The development of AI technology has made it easier to develop and utilize tools for creating fake news, and many studies have confirmed the impact of these technologies— (1) social bots, (2) trolls, and (3) fake media —on social networks and democracy over the past decade. Social bots . Shao et al. [ 53 ] analyzed the pattern of fake news spread and confirmed that social bots play a significant role in fake news propagation and social bot-based automated accounts were largely affected by the initial stage of spreading fake news. In general, it is uneasy for the public to determine whether such accounts are people or bots. In addition, social bots are not illegal tools and many companies legally purchase them as a part of marketing, thus it is not easy to curb the use of social bots systematically. Trolls . The term “trolls” refers to people who deliberately cause conflict or division by uploading inflammatory, provocative content or unrelated posts to online communities. They work with the aim of stimulating people’s feelings or beliefs and hindering mature discussions. For example, the Russian troll army has been active in social media to advance its political agenda and cause social turmoil in the US [ 54 ]. Zannettou et al. [ 55 ] confirmed how effectively the Russian troll army has been spreading fake news URLs on Twitter and its significant impact on making other Twitter users believe misleading information. Fake media . It is now possible to manipulate or reproduce content in 2D or even 3D through AI technology. In particular, the advent of fake news using Deepfake technology (combining various images on an original video and generating a different video) has raised another major social concern that had not been imagined before. Due to the popularity of image or video sharing on social media, such media types have become the dominant form of news consumption, and the Deepfake technology itself is becoming more advanced and applied to images and videos in a variety of domains. We witnessed a video clip of former US President Barack Obama criticizing Donald Trump, which was manipulated by the US online media company BuzzFeed to highlight the influence and danger of Deepfake, causing substantial social confusion [ 56 ].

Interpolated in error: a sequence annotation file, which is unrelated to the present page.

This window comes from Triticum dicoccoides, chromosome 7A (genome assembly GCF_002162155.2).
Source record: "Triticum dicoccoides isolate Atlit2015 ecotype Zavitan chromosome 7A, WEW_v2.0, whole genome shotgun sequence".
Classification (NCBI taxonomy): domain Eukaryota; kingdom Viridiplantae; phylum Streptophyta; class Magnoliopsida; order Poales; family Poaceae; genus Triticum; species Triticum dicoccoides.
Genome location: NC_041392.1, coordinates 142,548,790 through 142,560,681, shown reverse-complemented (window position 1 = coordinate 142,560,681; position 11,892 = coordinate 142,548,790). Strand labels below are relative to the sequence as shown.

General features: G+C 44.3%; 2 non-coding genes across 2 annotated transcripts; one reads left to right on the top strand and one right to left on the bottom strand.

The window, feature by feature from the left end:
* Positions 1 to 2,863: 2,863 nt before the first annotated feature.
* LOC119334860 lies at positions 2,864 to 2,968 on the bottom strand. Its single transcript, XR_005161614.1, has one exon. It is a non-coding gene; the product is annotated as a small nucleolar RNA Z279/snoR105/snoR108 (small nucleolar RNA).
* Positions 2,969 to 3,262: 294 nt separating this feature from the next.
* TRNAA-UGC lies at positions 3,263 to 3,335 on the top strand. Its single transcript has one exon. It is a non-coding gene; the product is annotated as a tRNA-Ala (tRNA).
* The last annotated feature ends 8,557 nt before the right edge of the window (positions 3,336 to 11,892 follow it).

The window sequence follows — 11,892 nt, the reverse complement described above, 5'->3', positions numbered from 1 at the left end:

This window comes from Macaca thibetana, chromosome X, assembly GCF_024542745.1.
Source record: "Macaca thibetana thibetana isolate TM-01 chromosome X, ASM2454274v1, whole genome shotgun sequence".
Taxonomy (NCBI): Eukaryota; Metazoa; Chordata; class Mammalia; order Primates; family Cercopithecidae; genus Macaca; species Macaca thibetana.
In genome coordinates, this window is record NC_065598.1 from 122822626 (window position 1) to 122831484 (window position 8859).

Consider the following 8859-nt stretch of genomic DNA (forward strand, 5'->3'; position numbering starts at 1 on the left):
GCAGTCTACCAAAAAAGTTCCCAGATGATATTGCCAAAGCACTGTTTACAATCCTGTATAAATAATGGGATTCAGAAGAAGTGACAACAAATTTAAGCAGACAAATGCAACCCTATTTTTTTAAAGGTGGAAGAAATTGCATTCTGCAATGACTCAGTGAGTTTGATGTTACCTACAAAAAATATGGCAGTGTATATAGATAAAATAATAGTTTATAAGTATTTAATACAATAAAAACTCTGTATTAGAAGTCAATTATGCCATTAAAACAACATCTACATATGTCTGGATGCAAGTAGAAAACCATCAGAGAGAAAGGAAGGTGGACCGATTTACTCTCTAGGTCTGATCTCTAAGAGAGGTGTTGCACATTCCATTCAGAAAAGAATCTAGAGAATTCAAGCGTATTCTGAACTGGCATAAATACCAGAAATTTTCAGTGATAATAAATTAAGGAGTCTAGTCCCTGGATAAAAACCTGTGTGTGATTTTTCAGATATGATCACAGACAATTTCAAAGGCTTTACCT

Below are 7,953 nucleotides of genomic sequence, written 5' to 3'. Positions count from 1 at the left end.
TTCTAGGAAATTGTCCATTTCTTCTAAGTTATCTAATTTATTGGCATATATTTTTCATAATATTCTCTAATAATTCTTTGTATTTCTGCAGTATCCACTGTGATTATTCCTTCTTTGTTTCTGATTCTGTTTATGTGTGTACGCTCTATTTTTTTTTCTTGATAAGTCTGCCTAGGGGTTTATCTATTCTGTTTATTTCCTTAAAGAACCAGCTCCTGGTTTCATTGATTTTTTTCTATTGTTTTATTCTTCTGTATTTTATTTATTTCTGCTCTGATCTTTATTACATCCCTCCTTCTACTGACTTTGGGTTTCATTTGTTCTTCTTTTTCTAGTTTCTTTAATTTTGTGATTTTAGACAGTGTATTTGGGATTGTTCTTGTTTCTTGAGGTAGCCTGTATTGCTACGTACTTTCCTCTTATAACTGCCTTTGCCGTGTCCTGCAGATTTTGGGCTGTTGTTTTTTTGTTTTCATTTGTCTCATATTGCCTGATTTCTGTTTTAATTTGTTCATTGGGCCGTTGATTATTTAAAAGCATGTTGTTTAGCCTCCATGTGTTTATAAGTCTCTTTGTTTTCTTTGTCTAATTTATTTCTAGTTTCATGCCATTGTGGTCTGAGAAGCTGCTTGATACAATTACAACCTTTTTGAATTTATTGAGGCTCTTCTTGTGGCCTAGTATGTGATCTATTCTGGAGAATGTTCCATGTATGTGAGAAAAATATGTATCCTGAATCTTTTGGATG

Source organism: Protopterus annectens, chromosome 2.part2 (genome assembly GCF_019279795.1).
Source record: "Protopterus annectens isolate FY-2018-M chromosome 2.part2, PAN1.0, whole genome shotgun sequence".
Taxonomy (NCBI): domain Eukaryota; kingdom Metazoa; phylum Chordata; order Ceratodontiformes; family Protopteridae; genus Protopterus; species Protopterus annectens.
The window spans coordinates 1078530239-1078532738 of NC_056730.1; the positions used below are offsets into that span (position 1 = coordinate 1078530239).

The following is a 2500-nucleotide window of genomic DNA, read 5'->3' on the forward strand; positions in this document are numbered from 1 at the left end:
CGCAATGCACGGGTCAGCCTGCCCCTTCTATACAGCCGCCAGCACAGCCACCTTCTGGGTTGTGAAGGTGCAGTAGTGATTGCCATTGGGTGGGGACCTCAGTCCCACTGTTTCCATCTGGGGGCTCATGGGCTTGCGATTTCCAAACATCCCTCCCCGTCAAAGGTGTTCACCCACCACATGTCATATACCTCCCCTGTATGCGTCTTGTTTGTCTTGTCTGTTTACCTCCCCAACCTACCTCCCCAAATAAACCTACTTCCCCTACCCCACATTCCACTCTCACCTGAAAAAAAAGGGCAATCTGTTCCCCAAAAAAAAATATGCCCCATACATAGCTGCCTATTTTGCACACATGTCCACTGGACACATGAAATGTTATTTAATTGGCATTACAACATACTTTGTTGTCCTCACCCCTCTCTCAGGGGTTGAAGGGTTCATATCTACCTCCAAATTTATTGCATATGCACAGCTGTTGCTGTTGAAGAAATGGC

3.2 Internal factors: Fake news creation purposes

We identified three main purposes for fake news creation— (1) ideological purposes, (2) monetary purposes, and (3) fear/panic reduction .

3.2.1 Ideological purpose.

Fake news has been created and propagated for political purposes by individuals or groups that positively affect the parties or candidates they support or undermine those who are not on the same side. Fake news with this political purpose has shown to negatively influence people and society. For instance, Russia created a fake Facebook account that caused many political disputes and enhanced polarization, affecting the 2016 US Presidential Election [ 57 ]. As polarization has intensified, there has also been a trend in the US that “unfriending” people who have different political tendencies [ 58 ]. This has led the public to decide whether to trust the news or not regardless of its factuality and has resulted in worsening in-group biases. During the Brexit campaign in the UK, many selective news articles were exposed on Facebook, and social bots and trolls were also confirmed as being involved in creating public opinions [ 59 , 60 ].